NCL Sun Cruise to Alaska 2022 with a Surprise Ending!

I had the opportunity to take a last minute cruise to Alaska with NCL because of some Future Cruise Credits from previous cancellations and I was also looking to get to the next level of their Latitudes Rewards program. I found decent Airfare via Aeromexico and their partner Delta Airlines in Business Class to Seattle for my departure. I now always plan to arrive a day early because you never know what could happen with a cancelled flight and you missing your cruise! I stayed overnight downtown at the Best Western Plus Pioneer Square hotel near the cruise port which I received free by using American Airlines miles! I scheduled a Covid booster shot with a local pharmacy because Europe rules are changing and now say you have to have you last booster no more than 270 days from entry into Europe. Since my last one was in October 2021, it was better safe than sorry!

The next morning a quick Uber drive to the Pier 66 where the ship was already there for boarding. The arrival area with baggage drop off and then feeding through the various check points moved along smoothly. Since I had all my paperwork in order including the ArriveCan requirement for the stop in Victoria, I was ready to board in just about 30 minutes. There was a short wait in the waiting area for the ship to be ready to recieve passengers and then we were allowed onboard. I always search for my cabin first and drop off my hand baggage, eventhough cabins are not technically ready, and go find a place to have a drink and eat lunch.

This ship is very similar to the others in this NCL class as far as restaurants and bars, however the deck layouts and locations are slightly different. Since I had been on the Jade, Star, and Spirit already, I was familiar with the design. We left as scheduled from Seattle at about 5pm with great views from the upper deck and since it was a beautiful clear day, a rare sight of Mt. Rainier in the distance!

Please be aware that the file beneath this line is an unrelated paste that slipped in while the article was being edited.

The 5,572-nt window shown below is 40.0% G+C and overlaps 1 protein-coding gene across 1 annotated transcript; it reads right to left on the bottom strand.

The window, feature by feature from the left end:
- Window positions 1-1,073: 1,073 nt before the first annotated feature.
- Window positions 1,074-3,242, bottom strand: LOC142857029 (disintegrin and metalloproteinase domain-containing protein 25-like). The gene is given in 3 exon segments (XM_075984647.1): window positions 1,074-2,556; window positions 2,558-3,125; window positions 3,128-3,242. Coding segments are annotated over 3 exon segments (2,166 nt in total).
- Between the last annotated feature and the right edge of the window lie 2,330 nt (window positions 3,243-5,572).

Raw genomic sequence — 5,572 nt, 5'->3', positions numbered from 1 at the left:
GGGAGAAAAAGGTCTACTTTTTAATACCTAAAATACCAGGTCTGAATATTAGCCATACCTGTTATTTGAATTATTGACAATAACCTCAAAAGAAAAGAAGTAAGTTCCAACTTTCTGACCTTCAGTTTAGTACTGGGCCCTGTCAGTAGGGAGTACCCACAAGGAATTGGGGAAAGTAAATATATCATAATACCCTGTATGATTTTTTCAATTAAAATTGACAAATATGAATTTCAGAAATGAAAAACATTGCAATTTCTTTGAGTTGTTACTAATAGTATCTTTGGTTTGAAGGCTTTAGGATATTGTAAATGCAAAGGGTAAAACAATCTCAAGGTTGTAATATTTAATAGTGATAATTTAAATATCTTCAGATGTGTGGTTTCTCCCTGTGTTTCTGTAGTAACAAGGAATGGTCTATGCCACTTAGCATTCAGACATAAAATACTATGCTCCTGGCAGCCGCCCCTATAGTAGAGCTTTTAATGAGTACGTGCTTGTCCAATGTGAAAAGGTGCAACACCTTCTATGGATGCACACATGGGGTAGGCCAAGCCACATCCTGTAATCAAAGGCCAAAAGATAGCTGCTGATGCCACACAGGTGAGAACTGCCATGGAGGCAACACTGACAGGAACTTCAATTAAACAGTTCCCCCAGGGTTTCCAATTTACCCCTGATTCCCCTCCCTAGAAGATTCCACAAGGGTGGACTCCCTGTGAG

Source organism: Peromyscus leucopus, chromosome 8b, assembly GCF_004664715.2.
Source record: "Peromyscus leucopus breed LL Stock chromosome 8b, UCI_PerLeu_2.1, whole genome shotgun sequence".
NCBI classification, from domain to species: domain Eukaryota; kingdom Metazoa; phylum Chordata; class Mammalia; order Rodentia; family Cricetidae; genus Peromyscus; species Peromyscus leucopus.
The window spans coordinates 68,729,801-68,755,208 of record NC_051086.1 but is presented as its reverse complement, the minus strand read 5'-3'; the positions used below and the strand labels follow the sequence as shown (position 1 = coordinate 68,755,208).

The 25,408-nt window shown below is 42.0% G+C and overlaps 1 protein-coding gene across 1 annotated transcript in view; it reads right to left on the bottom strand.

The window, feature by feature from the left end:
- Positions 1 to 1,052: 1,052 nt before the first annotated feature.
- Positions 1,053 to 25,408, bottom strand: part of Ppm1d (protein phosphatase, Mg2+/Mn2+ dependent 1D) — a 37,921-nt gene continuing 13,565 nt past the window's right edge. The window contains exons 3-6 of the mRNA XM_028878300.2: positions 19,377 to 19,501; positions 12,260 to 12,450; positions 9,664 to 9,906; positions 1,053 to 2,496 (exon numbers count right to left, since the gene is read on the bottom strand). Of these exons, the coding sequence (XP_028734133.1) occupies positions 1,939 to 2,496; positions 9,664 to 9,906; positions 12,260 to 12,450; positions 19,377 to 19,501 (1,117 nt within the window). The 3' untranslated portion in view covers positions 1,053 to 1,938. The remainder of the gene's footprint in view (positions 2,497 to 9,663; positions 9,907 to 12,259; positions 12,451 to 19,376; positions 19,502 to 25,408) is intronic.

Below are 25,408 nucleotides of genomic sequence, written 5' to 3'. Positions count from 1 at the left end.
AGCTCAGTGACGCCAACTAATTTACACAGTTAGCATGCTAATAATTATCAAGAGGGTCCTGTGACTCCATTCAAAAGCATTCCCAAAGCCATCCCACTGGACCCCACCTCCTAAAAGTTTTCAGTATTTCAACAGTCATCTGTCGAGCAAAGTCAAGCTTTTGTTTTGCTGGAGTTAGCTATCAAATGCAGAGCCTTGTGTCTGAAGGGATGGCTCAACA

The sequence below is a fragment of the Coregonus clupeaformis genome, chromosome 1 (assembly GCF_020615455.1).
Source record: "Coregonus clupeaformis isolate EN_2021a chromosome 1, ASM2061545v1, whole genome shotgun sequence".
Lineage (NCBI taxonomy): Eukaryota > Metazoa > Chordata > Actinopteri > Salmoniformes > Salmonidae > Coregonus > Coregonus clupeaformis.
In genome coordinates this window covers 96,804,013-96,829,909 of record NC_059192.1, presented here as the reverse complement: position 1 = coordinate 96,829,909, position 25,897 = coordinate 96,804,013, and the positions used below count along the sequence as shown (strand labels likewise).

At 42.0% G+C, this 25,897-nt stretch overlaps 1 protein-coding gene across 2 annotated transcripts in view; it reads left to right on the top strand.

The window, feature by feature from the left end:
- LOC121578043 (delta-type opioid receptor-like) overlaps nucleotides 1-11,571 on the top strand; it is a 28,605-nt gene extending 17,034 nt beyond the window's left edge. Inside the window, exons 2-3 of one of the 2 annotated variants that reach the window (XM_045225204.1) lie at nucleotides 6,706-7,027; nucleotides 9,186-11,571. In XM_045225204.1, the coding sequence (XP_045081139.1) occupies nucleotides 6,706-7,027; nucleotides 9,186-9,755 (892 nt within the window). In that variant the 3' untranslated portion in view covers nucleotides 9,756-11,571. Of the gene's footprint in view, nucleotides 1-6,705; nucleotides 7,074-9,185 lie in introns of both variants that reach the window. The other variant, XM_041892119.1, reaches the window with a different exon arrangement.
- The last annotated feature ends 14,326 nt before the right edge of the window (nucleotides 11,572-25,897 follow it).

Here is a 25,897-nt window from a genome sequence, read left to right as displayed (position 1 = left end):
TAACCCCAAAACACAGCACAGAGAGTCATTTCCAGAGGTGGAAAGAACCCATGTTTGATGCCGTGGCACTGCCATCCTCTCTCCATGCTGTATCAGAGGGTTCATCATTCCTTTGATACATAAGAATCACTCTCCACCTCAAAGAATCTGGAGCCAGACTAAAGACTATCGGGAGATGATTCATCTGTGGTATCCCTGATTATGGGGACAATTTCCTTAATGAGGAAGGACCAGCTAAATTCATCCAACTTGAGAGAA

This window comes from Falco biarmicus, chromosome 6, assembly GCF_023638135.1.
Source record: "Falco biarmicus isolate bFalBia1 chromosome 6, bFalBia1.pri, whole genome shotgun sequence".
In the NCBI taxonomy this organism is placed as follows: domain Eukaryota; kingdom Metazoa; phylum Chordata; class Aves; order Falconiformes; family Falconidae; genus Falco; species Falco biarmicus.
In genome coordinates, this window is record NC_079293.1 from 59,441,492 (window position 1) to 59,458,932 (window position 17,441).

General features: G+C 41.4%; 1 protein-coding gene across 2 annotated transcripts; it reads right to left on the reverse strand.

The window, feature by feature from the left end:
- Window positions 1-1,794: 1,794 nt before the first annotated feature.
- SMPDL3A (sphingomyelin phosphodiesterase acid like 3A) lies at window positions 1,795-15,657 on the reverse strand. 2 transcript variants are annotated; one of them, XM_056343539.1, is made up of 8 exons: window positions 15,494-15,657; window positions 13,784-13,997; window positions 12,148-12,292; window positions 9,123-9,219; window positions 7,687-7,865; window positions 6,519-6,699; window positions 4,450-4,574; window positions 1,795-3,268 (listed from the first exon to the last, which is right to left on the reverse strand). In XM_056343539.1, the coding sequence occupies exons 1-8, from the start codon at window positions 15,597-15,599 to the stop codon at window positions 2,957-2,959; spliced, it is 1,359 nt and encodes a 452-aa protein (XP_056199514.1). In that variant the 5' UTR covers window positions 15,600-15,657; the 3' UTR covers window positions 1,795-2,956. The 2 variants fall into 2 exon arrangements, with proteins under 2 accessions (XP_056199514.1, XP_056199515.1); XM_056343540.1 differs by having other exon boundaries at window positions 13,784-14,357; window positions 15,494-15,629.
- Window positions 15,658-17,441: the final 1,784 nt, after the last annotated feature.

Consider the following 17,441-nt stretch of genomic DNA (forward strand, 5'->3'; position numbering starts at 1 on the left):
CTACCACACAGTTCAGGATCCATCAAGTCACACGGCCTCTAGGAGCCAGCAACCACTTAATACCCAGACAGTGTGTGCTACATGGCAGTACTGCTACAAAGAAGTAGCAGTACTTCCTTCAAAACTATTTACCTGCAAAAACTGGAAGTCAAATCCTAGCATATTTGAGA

Our first day at sea is nice to relax as we headed to the Port of Sitka, Alaska arriving there about midday. I had prebooked a tour in the afternoon called Sea Otter & Wildlife Quest and it was a good insightful tour. We ended up seeing a deer, eagles, sea otters, whales, and sea lions; so it was as promised. No wildlife and we would have each recieved $100 USD each! I included the menu from a dockside restaurant and was shocked to see the prices of crab dishes in Alaska. Later in Seattle at the Seattle Fish Market I understood what happened to cause these crazy prices (Covid, Covid, Covid!).

The next day was our planned stop at Ice Straight Point, a newly created port in conjunction with the cruise ship industry and the Native American small town known as Hoonah. They basically built docks that could handle large cruise ships and then created a way to get people excited about activities in the area by building 2 large gondolas and a high speed zip line (apparently the world’s fastest). The gondolas went in 2 different directions one to the top of the mountain for views at $59.00 USD and then the other took you over the hill to the village of Hoonah. Hoonah used to be one of the largest canneries in Alaska that closed in the 1950s but since the creation of this cruise ship port, the village businesses are thriving quite well.

There were many tours offered at this stop and I decided to attend a cooking one called Alaska’s Kitchen. This featured a Native American woman who has lived her whole life in Hoonah and shares with participants her recipes and methods for cooking salmon and halibut. We ended the class with grilling our own fish on a wood fire pit outside to enjoy the fresh flavors of Alaska fish.

High Speed Zip Line